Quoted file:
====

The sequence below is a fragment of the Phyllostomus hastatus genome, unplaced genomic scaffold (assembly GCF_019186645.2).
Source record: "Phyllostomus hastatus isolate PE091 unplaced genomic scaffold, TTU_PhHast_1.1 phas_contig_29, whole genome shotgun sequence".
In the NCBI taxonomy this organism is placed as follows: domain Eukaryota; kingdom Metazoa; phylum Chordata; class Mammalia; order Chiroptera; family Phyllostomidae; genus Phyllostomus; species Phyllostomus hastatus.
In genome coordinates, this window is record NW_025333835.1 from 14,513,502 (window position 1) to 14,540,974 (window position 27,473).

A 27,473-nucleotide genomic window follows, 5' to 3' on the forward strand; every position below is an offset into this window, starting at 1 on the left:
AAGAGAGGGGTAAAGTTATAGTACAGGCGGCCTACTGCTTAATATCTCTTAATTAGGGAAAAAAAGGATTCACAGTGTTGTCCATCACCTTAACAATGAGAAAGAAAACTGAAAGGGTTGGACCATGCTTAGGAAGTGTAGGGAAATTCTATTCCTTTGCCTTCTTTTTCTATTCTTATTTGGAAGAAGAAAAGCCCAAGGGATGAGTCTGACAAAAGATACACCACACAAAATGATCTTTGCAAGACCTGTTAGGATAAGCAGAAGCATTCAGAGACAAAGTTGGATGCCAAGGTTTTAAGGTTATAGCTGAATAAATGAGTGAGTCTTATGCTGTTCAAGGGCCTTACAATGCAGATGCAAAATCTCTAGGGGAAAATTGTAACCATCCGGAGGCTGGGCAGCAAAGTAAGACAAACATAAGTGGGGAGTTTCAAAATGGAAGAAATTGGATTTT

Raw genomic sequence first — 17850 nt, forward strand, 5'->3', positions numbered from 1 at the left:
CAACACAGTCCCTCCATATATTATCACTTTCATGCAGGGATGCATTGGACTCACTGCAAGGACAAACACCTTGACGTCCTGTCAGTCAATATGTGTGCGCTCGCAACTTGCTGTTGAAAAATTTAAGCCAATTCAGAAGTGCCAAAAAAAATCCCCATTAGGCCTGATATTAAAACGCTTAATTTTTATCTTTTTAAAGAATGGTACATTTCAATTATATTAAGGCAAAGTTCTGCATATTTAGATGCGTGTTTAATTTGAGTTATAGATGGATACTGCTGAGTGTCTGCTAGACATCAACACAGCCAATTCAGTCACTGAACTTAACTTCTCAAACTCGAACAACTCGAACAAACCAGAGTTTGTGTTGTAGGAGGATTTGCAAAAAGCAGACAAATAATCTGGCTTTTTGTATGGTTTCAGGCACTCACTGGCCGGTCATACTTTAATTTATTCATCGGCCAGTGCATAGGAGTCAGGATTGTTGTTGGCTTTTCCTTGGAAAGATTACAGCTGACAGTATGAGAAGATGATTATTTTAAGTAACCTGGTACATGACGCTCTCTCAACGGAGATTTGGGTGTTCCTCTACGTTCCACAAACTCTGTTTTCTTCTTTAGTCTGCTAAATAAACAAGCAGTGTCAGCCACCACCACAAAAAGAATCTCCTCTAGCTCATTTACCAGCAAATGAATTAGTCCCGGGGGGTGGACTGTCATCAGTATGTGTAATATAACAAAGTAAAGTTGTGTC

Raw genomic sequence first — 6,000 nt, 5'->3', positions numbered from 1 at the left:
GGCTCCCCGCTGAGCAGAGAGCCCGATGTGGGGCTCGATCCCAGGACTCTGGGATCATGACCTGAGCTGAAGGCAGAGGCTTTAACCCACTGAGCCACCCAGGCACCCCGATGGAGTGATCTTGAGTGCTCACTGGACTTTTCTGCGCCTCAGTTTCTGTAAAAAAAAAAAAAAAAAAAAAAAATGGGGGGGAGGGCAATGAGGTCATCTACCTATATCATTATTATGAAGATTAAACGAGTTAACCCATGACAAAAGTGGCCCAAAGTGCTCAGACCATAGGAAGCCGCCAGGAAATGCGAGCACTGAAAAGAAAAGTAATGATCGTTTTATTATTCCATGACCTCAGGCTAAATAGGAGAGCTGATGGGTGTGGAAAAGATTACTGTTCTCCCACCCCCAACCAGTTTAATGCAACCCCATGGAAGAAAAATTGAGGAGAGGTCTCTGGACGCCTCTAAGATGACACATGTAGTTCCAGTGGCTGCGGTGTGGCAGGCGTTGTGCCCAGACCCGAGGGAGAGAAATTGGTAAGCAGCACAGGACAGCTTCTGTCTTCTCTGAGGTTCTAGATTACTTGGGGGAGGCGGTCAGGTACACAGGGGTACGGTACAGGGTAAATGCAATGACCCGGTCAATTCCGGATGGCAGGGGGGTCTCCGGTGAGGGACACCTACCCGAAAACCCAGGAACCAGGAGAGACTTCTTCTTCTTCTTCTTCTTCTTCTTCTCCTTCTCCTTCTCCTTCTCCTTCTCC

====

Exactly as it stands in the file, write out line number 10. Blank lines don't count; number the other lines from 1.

GGCTCCCCGCTGAGCAGAGAGCCCGATGTGGGGCTCGATCCCAGGACTCTGGGATCATGACCTGAGCTGAAGGCAGAGGCTTTAACCCACTGAGCCACCCAGGCACCCCGATGGAGTGATCTTGAGTGCTCACTGGACTTTTCTGCGCCTCAGTTTCTGTAAAAAAAAAAAAAAAAAAAAAAAATGGGGGGGAGGGCAATGAGGTCATCTACCTATATCATTATTATGAAGATTAAACGAGTTAACCCATGACAAAAGTGGCCCAAAGTGCTCAGACCATAGGAAGCCGCCAGGAAATGCGAGCACTGAAAAGAAAAGTAATGATCGTTTTATTATTCCATGACCTCAGGCTAAATAGGAGAGCTGATGGGTGTGGAAAAGATTACTGTTCTCCCACCCCCAACCAGTTTAATGCAACCCCATGGAAGAAAAATTGAGGAGAGGTCTCTGGACGCCTCTAAGATGACACATGTAGTTCCAGTGGCTGCGGTGTGGCAGGCGTTGTGCCCAGACCCGAGGGAGAGAAATTGGTAAGCAGCACAGGACAGCTTCTGTCTTCTCTGAGGTTCTAGATTACTTGGGGGAGGCGGTCAGGTACACAGGGGTACGGTACAGGGTAAATGCAATGACCCGGTCAATTCCGGATGGCAGGGGGGTCTCCGGTGAGGGACACCTACCCGAAAACCCAGGAACCAGGAGAGACTTCTTCTTCTTCTTCTTCTTCTTCTTCTCCTTCTCCTTCTCCTTCTCCTTCTCC